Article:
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Free-Riding on Energy Efficiency Subsidies: the Case of Natural Gas Furnaces in Canada

We assess the extent to which subsidies for home energy efficiency improvements in Canada have been paid to households that would have undertaken the improvements anyway - the so-called free rider rate. We focus on forced-air natural gas furnaces, replaced between April 1, 2007 and March 31, 2011, under both federal and provincial subsidy programs as well as the 2009 federal Home Renovation Tax Credit. Our results indicate that around 50 percent of expenditures under the Canadian subsidy and tax credit programs represented free riding. In the long run, our estimates suggest that over 80 percent of grant recipients would have chosen an identical furnace at the time of replacement. We estimate that the cost effectiveness of the programs in terms of greenhouse gas reduced was between $70 and $110/t CO2, depending on the assumptions made. Further, we find that a substantial majority of the grants were received by middle-and high-income households, such that the grant had a regressive effect on the distribution of income. We conclude that such grants are not an optimal way to improve residential energy efficiency. Keywords: Energy efficiency, Home retrofit subsidies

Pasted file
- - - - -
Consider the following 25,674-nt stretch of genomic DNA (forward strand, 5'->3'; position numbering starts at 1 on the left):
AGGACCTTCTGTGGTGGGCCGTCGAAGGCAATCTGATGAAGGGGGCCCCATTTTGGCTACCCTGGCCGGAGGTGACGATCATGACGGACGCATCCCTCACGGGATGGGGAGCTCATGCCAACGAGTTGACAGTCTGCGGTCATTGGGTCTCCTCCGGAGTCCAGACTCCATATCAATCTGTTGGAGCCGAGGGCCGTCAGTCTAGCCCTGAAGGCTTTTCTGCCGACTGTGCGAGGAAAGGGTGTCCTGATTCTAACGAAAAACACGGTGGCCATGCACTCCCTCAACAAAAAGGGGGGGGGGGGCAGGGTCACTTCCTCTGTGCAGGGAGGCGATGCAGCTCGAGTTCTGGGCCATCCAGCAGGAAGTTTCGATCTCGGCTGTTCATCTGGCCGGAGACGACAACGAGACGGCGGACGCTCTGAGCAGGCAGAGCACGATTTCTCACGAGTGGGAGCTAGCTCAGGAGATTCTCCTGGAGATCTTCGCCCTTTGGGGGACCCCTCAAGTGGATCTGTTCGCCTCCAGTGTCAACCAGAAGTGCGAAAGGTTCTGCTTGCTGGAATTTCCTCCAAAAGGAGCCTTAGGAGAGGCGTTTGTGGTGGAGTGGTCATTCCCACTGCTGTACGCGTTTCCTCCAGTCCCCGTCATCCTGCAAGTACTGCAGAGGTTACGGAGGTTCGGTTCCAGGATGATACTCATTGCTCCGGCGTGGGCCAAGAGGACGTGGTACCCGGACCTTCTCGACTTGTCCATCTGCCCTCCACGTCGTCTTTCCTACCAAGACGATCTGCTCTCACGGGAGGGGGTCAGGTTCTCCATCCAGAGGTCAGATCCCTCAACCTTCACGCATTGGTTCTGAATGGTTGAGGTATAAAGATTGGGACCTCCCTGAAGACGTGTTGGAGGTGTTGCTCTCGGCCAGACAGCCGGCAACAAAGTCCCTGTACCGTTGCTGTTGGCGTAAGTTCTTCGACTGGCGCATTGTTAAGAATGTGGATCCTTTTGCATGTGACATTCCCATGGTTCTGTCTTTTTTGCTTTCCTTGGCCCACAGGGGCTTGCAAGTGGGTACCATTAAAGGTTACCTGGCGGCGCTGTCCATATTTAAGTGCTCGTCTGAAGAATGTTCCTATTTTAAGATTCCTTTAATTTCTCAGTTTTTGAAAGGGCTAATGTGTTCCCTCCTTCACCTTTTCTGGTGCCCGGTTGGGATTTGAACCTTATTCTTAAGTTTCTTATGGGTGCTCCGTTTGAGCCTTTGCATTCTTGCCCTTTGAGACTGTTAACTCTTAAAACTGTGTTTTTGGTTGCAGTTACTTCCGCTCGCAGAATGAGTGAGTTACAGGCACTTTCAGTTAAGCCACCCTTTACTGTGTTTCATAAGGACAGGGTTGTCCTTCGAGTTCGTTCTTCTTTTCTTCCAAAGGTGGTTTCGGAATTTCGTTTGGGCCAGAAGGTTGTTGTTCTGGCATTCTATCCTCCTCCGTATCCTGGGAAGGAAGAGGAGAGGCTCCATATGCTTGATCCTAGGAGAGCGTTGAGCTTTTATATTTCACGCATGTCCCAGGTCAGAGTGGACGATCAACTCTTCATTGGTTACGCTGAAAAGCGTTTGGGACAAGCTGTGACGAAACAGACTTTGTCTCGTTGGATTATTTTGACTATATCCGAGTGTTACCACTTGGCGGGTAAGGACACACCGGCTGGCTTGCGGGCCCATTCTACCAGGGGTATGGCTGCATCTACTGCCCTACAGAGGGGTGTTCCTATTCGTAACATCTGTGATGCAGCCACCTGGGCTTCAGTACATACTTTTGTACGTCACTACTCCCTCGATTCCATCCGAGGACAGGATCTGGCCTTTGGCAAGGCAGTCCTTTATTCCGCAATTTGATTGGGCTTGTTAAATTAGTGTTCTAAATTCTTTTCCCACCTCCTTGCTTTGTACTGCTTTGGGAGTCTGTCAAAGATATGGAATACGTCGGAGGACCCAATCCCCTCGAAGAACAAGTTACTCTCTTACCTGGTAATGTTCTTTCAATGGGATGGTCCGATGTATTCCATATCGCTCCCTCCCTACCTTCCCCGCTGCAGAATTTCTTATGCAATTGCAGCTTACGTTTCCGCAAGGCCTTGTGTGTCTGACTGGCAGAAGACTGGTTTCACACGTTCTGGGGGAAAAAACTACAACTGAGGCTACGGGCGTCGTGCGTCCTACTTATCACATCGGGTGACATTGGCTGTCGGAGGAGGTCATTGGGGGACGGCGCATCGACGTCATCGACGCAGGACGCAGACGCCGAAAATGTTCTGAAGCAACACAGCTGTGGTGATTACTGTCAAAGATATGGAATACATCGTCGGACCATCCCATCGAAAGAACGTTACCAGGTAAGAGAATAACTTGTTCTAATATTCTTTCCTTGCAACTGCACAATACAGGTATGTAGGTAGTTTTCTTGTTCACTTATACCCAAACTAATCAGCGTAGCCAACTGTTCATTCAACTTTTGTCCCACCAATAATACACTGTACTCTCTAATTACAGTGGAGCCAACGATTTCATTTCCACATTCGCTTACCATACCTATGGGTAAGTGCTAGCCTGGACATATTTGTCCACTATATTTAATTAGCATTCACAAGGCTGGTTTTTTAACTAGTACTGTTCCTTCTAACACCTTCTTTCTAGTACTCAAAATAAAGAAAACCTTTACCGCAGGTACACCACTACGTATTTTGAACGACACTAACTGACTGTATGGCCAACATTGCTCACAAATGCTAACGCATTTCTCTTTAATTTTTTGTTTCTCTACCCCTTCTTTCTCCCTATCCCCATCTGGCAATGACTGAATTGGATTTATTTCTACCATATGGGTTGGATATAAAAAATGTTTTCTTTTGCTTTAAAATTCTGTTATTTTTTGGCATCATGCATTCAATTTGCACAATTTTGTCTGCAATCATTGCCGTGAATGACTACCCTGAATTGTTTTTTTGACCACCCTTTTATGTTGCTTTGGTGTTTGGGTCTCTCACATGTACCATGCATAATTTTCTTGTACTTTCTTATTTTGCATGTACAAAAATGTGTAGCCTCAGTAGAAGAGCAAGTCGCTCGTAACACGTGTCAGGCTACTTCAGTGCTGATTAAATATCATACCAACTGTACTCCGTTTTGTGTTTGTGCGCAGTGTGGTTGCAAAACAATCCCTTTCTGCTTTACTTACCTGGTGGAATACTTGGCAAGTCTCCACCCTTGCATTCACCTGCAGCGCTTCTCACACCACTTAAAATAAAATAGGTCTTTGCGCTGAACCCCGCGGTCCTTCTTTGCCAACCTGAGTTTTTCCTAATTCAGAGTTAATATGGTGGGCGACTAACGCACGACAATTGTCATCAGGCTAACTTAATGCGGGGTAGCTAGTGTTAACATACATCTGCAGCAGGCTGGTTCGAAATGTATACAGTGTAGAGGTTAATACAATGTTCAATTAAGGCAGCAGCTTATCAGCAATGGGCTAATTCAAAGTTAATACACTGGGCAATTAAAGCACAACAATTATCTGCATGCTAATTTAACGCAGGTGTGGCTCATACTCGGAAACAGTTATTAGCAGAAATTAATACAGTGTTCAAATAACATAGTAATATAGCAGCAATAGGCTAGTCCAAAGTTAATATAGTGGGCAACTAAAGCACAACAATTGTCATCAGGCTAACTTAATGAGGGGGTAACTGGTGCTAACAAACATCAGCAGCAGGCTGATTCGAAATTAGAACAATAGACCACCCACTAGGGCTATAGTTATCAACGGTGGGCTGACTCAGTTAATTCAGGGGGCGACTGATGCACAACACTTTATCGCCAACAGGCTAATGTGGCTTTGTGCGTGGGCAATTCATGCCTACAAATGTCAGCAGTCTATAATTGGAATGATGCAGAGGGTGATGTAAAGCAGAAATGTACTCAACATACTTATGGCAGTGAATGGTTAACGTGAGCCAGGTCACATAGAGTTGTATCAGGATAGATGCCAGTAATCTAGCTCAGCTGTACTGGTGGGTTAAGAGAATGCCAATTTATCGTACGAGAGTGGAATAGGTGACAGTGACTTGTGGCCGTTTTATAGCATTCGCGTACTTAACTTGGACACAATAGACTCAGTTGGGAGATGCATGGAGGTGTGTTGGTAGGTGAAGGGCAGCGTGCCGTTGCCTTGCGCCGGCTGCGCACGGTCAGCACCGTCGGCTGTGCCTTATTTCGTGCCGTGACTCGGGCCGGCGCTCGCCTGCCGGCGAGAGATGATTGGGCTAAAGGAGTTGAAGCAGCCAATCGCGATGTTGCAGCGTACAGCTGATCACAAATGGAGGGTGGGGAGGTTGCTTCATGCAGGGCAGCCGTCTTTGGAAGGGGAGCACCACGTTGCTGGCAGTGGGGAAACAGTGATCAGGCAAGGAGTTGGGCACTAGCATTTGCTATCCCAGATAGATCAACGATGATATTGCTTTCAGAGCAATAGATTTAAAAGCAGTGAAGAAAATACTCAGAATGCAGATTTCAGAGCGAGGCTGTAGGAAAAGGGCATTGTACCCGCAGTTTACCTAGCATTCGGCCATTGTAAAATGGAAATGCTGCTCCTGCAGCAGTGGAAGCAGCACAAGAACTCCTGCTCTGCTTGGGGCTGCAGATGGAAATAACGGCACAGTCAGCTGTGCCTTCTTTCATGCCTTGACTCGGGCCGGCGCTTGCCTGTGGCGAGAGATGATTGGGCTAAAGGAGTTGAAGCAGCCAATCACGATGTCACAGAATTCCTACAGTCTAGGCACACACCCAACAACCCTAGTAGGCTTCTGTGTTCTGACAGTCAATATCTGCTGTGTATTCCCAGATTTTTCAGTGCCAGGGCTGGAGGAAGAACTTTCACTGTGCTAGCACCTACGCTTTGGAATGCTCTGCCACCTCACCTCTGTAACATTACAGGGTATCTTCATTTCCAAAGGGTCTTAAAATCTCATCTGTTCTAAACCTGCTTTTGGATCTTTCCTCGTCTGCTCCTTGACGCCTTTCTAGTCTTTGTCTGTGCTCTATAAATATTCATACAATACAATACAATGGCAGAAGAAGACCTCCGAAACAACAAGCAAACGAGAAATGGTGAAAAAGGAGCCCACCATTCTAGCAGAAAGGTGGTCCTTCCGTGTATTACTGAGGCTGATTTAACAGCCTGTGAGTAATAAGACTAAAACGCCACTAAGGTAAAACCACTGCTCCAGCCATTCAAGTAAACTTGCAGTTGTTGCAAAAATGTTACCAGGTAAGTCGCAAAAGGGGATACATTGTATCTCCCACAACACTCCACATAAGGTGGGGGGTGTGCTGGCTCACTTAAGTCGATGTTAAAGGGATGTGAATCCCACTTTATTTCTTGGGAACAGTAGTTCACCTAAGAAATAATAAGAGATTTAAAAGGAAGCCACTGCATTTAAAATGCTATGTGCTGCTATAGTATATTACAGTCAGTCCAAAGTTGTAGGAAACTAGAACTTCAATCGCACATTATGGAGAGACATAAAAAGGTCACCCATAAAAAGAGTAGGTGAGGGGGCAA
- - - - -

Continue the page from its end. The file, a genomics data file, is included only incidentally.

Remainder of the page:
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Energy Specializations: Renewables – Policy and Regulation; Renewables – R&D and Emerging Technologies; Renewables – Solar ; Renewables – Wind ; Renewables; Electricity – Generation Technologies

JEL Codes: Q41: Energy: Demand and Supply; Prices, Q40: Energy: General, Q54: Climate; Natural Disasters and Their Management; Global Warming, D11: Consumer Economics: Theory, D12: Consumer Economics: Empirical Analysis

Keywords: Energy efficiency, Home retrofit subsidies

DOI: 10.5547/01956574.37.4.nriv

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Published in Volume 37, Number 4 of the bi-monthly journal of the IAEE's Energy Economics Education Foundation.


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